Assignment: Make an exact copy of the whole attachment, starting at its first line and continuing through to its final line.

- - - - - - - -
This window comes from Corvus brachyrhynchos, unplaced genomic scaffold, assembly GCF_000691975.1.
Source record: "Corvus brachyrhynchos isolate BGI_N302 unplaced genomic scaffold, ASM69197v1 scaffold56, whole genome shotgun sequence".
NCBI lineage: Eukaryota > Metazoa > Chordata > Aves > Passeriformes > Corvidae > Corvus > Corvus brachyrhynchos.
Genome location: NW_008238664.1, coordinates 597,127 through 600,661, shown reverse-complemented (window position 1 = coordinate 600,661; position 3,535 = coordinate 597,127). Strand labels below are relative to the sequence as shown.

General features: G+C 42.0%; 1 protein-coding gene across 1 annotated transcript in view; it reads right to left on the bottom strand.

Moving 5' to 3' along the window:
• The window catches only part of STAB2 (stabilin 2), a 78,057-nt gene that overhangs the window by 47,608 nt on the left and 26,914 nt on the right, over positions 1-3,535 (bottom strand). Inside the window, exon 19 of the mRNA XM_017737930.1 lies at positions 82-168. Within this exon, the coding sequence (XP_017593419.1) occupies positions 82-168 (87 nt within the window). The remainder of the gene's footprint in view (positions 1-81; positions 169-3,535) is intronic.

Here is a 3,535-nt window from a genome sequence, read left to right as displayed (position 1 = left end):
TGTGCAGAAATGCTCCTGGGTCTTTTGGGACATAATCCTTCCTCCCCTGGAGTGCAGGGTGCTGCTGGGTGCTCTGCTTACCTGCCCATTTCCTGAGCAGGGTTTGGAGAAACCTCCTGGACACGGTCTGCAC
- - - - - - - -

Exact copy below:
This window comes from Corvus brachyrhynchos, unplaced genomic scaffold, assembly GCF_000691975.1.
Source record: "Corvus brachyrhynchos isolate BGI_N302 unplaced genomic scaffold, ASM69197v1 scaffold56, whole genome shotgun sequence".
NCBI lineage: Eukaryota > Metazoa > Chordata > Aves > Passeriformes > Corvidae > Corvus > Corvus brachyrhynchos.
Genome location: NW_008238664.1, coordinates 597,127 through 600,661, shown reverse-complemented (window position 1 = coordinate 600,661; position 3,535 = coordinate 597,127). Strand labels below are relative to the sequence as shown.

General features: G+C 42.0%; 1 protein-coding gene across 1 annotated transcript in view; it reads right to left on the bottom strand.

Moving 5' to 3' along the window:
• The window catches only part of STAB2 (stabilin 2), a 78,057-nt gene that overhangs the window by 47,608 nt on the left and 26,914 nt on the right, over positions 1-3,535 (bottom strand). Inside the window, exon 19 of the mRNA XM_017737930.1 lies at positions 82-168. Within this exon, the coding sequence (XP_017593419.1) occupies positions 82-168 (87 nt within the window). The remainder of the gene's footprint in view (positions 1-81; positions 169-3,535) is intronic.

Here is a 3,535-nt window from a genome sequence, read left to right as displayed (position 1 = left end):
TGTGCAGAAATGCTCCTGGGTCTTTTGGGACATAATCCTTCCTCCCCTGGAGTGCAGGGTGCTGCTGGGTGCTCTGCTTACCTGCCCATTTCCTGAGCAGGGTTTGGAGAAACCTCCTGGACACGGTCTGCAC